By No Labels
Americans who thought the threat of a government shutdown was over may be disappointed to find out that Congress again is facing a deadline this week. Without a spending plan or a stopgap measure, federal agencies could close.
Lawmakers have until Thursday to negotiate a solution, leading some to say that immigration issues—which have been tied to the budget bill for months—should be addressed with a temporary, one-year initiative. As the debate continues, here’s what you need to know.
When the government shut down for three days in January, the spending bill that reopened it was a temporary measure known as a “continuing resolution” or “CR.” It gave lawmakers more time to negotiate. Congress uses that device a lot, averaging five CRs a year since 1999. Continuing resolutions are damaging because they fund government agencies in fits and starts, limiting their ability to plan. Now, on Thursday, that time is up again, and Congress must negotiate some solutions or pass another CR.
To get away from stopgap measures, Congress will have to agree on spending levels and pass an annual budget, as required by the Constitution. Yet Republicans and Democrats still disagree over priorities. Republicans want to see funding increases for defense. Democrats want to see those outlays matched dollar-for-dollar by increases in domestic spending. Without an accord, Congress will have to reach for temporary measures. That’s why a No Budget, No Pay law, which withholds lawmaker salaries until they pass an annual budget, makes sense.
For months now, immigration issues have been linked to the budget. The reason is simple: All these CRs are considered “must pass” legislation, and lawmakers attach immigration language in hopes of getting action. Many Democrats and Republicans want “Dreamers,” who were brought to the U.S. as children, protected from deportation. Many Republicans, including President Trump, also want enhanced border security. A failure to agree on a deal led to January’s shutdown.
Now, some say Congress should pass a one-year immigration solution to get the issue out of the way, an idea that has come to be known as “Plan Z.” However, many criticize the idea because it leaves Dreamers without any certainty about their future at a time when there are viable bipartisan immigration proposals on the table.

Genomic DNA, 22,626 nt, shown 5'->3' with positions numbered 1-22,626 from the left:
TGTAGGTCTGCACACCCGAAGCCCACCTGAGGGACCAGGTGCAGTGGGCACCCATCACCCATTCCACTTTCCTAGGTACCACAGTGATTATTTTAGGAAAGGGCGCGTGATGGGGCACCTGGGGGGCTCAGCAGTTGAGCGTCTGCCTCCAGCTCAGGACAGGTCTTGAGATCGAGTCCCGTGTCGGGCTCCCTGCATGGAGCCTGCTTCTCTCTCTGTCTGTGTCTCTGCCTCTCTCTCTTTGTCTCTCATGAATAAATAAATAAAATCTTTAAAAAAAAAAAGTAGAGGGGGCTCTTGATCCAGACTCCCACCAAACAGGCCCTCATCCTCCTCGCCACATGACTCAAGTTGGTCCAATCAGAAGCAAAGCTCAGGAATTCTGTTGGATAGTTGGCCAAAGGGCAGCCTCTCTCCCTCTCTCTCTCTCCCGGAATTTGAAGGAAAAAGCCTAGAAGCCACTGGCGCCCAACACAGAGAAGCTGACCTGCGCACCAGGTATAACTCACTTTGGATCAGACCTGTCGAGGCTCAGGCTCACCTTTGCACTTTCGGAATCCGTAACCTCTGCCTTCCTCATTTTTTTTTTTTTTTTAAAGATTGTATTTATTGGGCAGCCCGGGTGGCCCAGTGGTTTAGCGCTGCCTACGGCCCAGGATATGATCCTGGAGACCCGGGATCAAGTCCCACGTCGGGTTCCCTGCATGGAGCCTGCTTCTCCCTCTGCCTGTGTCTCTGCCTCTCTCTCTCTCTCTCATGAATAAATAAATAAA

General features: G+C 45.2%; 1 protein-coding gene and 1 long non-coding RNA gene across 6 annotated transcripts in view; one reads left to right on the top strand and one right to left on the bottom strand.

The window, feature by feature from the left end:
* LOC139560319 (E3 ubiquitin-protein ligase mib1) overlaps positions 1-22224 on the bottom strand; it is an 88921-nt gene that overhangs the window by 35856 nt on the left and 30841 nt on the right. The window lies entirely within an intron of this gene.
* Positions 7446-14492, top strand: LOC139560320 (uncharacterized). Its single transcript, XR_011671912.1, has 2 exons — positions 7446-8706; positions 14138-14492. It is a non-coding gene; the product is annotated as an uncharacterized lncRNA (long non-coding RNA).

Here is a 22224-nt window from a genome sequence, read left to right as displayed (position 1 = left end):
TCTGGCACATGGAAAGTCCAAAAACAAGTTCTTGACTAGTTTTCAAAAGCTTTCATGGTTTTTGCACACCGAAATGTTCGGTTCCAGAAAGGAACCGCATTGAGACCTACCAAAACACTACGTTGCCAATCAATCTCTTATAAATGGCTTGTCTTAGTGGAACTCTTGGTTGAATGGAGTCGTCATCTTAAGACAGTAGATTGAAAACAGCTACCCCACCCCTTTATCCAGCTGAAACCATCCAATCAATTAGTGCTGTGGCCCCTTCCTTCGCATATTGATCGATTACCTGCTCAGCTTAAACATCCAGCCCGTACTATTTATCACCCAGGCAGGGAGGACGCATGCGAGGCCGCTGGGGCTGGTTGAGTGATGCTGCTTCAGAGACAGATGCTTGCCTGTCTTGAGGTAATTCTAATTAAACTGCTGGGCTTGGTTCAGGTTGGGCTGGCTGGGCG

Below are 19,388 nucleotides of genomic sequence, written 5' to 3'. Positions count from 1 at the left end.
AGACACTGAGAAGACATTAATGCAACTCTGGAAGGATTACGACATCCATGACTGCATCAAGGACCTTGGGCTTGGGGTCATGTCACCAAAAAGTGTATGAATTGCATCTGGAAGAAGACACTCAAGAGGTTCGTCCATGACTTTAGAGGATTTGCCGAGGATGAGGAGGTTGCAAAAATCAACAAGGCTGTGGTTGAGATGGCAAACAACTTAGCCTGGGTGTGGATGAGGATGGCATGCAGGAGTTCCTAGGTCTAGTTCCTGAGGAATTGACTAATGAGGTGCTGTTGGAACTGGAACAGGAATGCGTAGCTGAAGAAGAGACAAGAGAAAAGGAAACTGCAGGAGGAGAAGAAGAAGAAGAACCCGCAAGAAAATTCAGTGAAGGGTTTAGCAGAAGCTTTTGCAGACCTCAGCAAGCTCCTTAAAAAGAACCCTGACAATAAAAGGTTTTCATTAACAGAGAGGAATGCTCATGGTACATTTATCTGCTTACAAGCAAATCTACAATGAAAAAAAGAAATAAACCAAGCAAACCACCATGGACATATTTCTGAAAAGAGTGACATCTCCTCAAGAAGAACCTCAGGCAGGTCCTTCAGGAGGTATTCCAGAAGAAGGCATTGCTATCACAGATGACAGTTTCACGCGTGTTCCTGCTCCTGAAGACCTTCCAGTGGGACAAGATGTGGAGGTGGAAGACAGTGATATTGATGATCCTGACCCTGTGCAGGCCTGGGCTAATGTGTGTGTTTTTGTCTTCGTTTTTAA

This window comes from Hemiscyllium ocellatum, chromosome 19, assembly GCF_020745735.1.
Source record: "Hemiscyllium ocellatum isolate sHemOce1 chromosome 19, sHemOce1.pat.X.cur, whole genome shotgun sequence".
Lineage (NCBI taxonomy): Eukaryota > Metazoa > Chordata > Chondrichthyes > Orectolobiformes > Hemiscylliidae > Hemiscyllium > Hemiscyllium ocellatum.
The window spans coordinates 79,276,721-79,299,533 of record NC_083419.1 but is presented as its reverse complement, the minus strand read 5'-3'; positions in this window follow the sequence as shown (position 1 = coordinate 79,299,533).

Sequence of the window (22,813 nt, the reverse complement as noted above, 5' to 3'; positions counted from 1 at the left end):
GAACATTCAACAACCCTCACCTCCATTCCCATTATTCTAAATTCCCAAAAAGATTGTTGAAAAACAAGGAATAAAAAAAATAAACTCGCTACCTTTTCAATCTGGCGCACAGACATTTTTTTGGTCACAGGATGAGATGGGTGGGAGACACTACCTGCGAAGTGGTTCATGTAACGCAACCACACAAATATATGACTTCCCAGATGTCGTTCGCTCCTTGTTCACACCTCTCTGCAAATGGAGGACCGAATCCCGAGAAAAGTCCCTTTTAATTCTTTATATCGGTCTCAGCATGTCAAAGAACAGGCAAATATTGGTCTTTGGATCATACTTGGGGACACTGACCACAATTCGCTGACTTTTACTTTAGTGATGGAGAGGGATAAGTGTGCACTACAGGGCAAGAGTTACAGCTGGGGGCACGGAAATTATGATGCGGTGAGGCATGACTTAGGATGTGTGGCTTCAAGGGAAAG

“I’m a little concerned that if it’s a very short-term fix that they’re still living in fear of what’s gonna happen, rather than knowing that they can live in this country and work towards becoming a citizen, assuming they have a good record,” Senator Susan Collins, a Maine Republican and Honorary Co-Chair of No Labels, told Politico. “So that does not appeal to me because we’ll be back in the same debate a year from now.”
Congress should work to pass a long-term budget and reject Plan Z because it simply punts important immigration policies into next year. It will do little to shore up U.S. borders and protect Dreamers, while continuing the ill-advised tradition of kicking difficult issues down the road. Republicans and Democrats are close enough on immigration that agreement is possible. The House Problem Solvers Caucus has advanced a bipartisan proposal that can serve as a solid foundation. Polling shows that Americans support Dreamer protections and border security. Lawmakers should set aside election-year messaging and get the public’s work done.